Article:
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A Perennial Climbing Vine You Can Bring Indoors This Winter

Clematis vines growing on pergola and fence
LilliDay/Getty Images/iStockphoto
Clematis annual vines look beautiful growing on fences and pergolas in late summer and early fall. There are certain perennial climbing vines that you can cut back in fall and bring them indoors to enjoy throughout the winter!

Late summer vines like clematis are really thriving in the heat. Some varieties can take over and be too aggressive. Learn which summer vines are beautiful and won't crowd out your garden and lawn space.

It is late summer, and annual climbing vines that thrive in the hot temperatures really have come into their own. Certain late summer annual vines , like sweet autumn clematis can be aggressive. Knowing which variety to avoid can help you plan out your garden and landscape to ensure the vine doesn’t completely spread and take over.

Sweet autumn clematis can be a bit of a bully in the garden. In fact, the sweet autumn clematis is on a lot of invasive plant lists.

Instead, you might try to grow some other climbing vine varieties, like mandevilla, morning glories, black eyed Susan vine, Cypress vine or hyacinth bean vine.

Cypress vine has beautiful red flowers. Hummingbirds really like the cup-and-saucer vine or cobaea. The variety called the hyacinth bean vine boasts purple flowers and purple beans. Use caution when planting this vine though, as certain parts are toxic to pets and people.

If you started growing these climbing vines this year, they do self-sow so you might have them again next year in your garden.

And if your heart is still set on clematis, a good alternative is the Virgin's Bower or clematis virginiana. That is a native plant, is not as aggressive, and has a very similar look.

The clematis virginiana looks beautiful growing up a pole or a pergola in your yard with its plumes of white flowers that turn into fuzzy seed heads.

The perennial climbing vine mandevilla is also beautiful in your yard and landscape. This one has trumpet-shaped flowers and white, pink or red blooms and some will even grow well in containers. You can find them at your favorite local garden center.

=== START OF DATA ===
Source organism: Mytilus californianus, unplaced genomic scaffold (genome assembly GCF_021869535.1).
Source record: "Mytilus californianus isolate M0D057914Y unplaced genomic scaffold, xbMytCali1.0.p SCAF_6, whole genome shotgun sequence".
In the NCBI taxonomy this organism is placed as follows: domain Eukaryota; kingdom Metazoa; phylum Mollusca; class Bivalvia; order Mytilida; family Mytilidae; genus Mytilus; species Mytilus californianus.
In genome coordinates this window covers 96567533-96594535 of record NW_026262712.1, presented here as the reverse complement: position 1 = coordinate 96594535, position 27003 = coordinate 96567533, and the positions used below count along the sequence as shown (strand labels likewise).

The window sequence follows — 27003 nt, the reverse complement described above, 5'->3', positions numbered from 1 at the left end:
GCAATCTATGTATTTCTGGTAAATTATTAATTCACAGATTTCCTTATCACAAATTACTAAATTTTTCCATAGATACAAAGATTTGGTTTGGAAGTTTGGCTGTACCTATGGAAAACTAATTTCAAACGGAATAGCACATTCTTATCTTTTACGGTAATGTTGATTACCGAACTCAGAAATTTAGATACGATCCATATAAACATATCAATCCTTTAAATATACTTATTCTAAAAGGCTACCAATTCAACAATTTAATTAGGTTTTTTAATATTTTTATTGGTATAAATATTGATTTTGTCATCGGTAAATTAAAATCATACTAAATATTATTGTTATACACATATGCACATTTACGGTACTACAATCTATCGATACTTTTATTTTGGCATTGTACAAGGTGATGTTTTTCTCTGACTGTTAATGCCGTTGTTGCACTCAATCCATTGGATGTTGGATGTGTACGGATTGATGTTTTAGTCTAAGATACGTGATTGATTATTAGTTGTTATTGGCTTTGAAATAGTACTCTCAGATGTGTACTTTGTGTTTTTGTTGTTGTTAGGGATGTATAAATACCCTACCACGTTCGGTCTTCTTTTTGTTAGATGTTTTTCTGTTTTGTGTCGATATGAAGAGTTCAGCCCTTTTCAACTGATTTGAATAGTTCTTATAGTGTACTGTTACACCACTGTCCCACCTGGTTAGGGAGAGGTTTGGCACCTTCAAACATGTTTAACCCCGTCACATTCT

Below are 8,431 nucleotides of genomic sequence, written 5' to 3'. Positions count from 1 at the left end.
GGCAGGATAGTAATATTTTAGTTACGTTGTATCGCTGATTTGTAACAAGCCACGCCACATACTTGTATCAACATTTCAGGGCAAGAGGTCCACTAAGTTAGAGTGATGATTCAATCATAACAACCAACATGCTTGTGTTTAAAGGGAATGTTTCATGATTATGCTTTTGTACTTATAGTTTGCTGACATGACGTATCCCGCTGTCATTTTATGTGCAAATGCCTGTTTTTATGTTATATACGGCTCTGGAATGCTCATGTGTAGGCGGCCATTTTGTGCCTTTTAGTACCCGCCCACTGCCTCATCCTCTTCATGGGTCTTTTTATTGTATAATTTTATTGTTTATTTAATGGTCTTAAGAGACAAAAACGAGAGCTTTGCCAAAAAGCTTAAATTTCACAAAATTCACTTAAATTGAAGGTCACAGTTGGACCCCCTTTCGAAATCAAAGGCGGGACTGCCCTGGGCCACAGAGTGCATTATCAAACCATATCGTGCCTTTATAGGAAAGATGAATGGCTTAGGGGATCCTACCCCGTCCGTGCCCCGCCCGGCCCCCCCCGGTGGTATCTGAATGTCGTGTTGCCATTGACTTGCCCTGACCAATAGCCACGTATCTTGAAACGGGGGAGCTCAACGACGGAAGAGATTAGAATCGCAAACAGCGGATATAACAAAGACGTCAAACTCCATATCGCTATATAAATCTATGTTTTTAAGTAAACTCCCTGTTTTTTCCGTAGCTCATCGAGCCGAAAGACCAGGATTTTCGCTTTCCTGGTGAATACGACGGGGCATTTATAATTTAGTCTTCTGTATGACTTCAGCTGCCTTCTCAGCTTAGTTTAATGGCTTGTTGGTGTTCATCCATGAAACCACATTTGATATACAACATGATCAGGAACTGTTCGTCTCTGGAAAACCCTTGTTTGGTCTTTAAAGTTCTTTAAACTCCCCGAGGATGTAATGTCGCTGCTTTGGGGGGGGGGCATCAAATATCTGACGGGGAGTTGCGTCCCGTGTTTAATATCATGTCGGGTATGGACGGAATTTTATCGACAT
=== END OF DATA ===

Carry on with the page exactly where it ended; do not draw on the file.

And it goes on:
You can actually bring this perennial indoors and enjoy it throughout the winter. Just cut the plant way back in late September, clean it up to ensure its insect-free before you bring it indoors.

Give the mandevilla a little bit of water, place in the sunniest window you have. With the right conditions, this vine can make it through the winter. Then, next spring, bring the mandevilla back outside to replant.

Can you guide me on how to eradicate invasive ferns from flower gardens? - Melinda, Plainfield

Ferns are very opportunistic plants. They can easily take over a shady and wet area of your lawn or garden.

To eradicate them, change the environment as much as you can. Try trimming some trees or opening up that area of your garden so it gets more sun and can dry out more. This helps create a habitat that ferns don't like.

Another option is to dig the ferns up. Ferns have rhizomes which tend to spread far and wide. You can periodically dig the ferns out and try to get as much of the root system as you can.

Once you've cleaned out the ferns from that area of your garden, go a step further and create some kind of barrier or wall that goes down into the ground.

The barrier can be made from plastic, metal or wood. It should go about a foot into the ground. This should help keep the ferns from re-invading your garden.

All Things Gardening is powered by you, the listener! Send your gardening questions and conundrums and Charlie may answer them in upcoming episodes. You can also leave a voicemail with your gardening question by calling VPR at (802) 655-9451.

Hear All Things Gardening during Weekend Edition Sunday with VPR host Mary Engisch, Sunday mornings at 9:35.

Have questions, comments or tips?Send us a messageor get in touch by tweeting us @vprnet.

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Mary Williams Engisch is a local host on All Things Considered.
Charlie Nardozzi is a nationally recognized garden writer, radio and TV show host, consultant, and speaker. Charlie is the host of All Things Gardening on Sunday mornings at 9:35 during Weekend Edition on Vermont Public. Charlie is a guest on Vermont Public's Vermont Edition during the growing season. He also offers garden tips on local television and is a frequent guest on national programs.